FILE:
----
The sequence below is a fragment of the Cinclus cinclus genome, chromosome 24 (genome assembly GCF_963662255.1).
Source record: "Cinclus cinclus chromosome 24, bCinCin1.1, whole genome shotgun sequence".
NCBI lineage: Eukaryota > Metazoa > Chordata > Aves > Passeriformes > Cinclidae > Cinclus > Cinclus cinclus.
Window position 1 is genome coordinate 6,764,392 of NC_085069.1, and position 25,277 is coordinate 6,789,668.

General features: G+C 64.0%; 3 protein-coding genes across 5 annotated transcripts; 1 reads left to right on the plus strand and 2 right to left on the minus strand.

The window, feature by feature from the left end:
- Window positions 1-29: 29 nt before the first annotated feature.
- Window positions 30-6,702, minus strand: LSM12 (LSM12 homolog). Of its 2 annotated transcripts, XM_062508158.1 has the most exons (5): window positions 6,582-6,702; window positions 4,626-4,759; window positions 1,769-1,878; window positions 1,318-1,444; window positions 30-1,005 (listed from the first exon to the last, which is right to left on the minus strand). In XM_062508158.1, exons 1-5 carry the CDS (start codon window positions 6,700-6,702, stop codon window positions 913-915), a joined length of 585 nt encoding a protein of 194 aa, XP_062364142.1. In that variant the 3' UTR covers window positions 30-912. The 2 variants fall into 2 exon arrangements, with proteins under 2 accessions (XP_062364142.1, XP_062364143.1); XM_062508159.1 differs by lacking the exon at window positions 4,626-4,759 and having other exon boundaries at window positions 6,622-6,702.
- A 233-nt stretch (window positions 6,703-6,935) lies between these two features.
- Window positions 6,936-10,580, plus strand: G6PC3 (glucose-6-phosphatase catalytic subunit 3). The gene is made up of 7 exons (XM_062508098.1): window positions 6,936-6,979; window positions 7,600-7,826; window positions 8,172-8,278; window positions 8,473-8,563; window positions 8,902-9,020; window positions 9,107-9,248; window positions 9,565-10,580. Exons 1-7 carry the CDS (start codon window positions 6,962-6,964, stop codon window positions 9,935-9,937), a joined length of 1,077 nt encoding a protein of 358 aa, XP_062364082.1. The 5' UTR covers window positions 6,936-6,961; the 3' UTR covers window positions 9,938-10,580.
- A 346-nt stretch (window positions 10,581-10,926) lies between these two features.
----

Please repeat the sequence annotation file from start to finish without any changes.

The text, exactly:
The sequence below is a fragment of the Cinclus cinclus genome, chromosome 24 (genome assembly GCF_963662255.1).
Source record: "Cinclus cinclus chromosome 24, bCinCin1.1, whole genome shotgun sequence".
NCBI lineage: Eukaryota > Metazoa > Chordata > Aves > Passeriformes > Cinclidae > Cinclus > Cinclus cinclus.
Window position 1 is genome coordinate 6,764,392 of NC_085069.1, and position 25,277 is coordinate 6,789,668.

General features: G+C 64.0%; 3 protein-coding genes across 5 annotated transcripts; 1 reads left to right on the plus strand and 2 right to left on the minus strand.

The window, feature by feature from the left end:
- Window positions 1-29: 29 nt before the first annotated feature.
- Window positions 30-6,702, minus strand: LSM12 (LSM12 homolog). Of its 2 annotated transcripts, XM_062508158.1 has the most exons (5): window positions 6,582-6,702; window positions 4,626-4,759; window positions 1,769-1,878; window positions 1,318-1,444; window positions 30-1,005 (listed from the first exon to the last, which is right to left on the minus strand). In XM_062508158.1, exons 1-5 carry the CDS (start codon window positions 6,700-6,702, stop codon window positions 913-915), a joined length of 585 nt encoding a protein of 194 aa, XP_062364142.1. In that variant the 3' UTR covers window positions 30-912. The 2 variants fall into 2 exon arrangements, with proteins under 2 accessions (XP_062364142.1, XP_062364143.1); XM_062508159.1 differs by lacking the exon at window positions 4,626-4,759 and having other exon boundaries at window positions 6,622-6,702.
- A 233-nt stretch (window positions 6,703-6,935) lies between these two features.
- Window positions 6,936-10,580, plus strand: G6PC3 (glucose-6-phosphatase catalytic subunit 3). The gene is made up of 7 exons (XM_062508098.1): window positions 6,936-6,979; window positions 7,600-7,826; window positions 8,172-8,278; window positions 8,473-8,563; window positions 8,902-9,020; window positions 9,107-9,248; window positions 9,565-10,580. Exons 1-7 carry the CDS (start codon window positions 6,962-6,964, stop codon window positions 9,935-9,937), a joined length of 1,077 nt encoding a protein of 358 aa, XP_062364082.1. The 5' UTR covers window positions 6,936-6,961; the 3' UTR covers window positions 9,938-10,580.
- A 346-nt stretch (window positions 10,581-10,926) lies between these two features.